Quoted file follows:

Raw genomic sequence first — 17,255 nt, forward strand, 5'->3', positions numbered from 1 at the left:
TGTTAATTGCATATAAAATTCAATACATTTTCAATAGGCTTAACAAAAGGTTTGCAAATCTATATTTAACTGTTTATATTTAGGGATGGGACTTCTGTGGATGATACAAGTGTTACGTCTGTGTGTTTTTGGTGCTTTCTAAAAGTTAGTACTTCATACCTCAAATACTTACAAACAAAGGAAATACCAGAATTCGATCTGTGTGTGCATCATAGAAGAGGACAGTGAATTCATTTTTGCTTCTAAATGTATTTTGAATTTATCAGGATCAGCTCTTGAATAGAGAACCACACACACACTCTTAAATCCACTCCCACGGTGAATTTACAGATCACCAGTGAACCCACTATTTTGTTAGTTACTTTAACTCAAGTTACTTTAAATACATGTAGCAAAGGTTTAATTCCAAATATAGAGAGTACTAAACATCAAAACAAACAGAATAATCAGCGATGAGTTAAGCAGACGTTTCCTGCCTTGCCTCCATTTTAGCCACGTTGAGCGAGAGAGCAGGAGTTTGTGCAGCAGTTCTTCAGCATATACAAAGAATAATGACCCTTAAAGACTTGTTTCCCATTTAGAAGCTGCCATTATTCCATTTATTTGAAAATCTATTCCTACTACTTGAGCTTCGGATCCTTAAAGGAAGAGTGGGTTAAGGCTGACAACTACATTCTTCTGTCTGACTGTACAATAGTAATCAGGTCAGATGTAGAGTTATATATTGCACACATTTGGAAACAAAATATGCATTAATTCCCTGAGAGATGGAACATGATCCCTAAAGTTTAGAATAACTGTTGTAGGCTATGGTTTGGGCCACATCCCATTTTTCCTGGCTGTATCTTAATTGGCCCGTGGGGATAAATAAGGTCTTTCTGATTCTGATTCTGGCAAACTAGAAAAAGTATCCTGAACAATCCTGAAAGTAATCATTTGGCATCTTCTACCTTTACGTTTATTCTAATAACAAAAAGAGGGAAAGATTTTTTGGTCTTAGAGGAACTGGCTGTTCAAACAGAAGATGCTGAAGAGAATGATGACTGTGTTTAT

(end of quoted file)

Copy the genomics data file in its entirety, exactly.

Raw genomic sequence first — 17,255 nt, forward strand, 5'->3', positions numbered from 1 at the left:
TGTTAATTGCATATAAAATTCAATACATTTTCAATAGGCTTAACAAAAGGTTTGCAAATCTATATTTAACTGTTTATATTTAGGGATGGGACTTCTGTGGATGATACAAGTGTTACGTCTGTGTGTTTTTGGTGCTTTCTAAAAGTTAGTACTTCATACCTCAAATACTTACAAACAAAGGAAATACCAGAATTCGATCTGTGTGTGCATCATAGAAGAGGACAGTGAATTCATTTTTGCTTCTAAATGTATTTTGAATTTATCAGGATCAGCTCTTGAATAGAGAACCACACACACACTCTTAAATCCACTCCCACGGTGAATTTACAGATCACCAGTGAACCCACTATTTTGTTAGTTACTTTAACTCAAGTTACTTTAAATACATGTAGCAAAGGTTTAATTCCAAATATAGAGAGTACTAAACATCAAAACAAACAGAATAATCAGCGATGAGTTAAGCAGACGTTTCCTGCCTTGCCTCCATTTTAGCCACGTTGAGCGAGAGAGCAGGAGTTTGTGCAGCAGTTCTTCAGCATATACAAAGAATAATGACCCTTAAAGACTTGTTTCCCATTTAGAAGCTGCCATTATTCCATTTATTTGAAAATCTATTCCTACTACTTGAGCTTCGGATCCTTAAAGGAAGAGTGGGTTAAGGCTGACAACTACATTCTTCTGTCTGACTGTACAATAGTAATCAGGTCAGATGTAGAGTTATATATTGCACACATTTGGAAACAAAATATGCATTAATTCCCTGAGAGATGGAACATGATCCCTAAAGTTTAGAATAACTGTTGTAGGCTATGGTTTGGGCCACATCCCATTTTTCCTGGCTGTATCTTAATTGGCCCGTGGGGATAAATAAGGTCTTTCTGATTCTGATTCTGGCAAACTAGAAAAAGTATCCTGAACAATCCTGAAAGTAATCATTTGGCATCTTCTACCTTTACGTTTATTCTAATAACAAAAAGAGGGAAAGATTTTTTGGTCTTAGAGGAACTGGCTGTTCAAACAGAAGATGCTGAAGAGAATGATGACTGTGTTTAT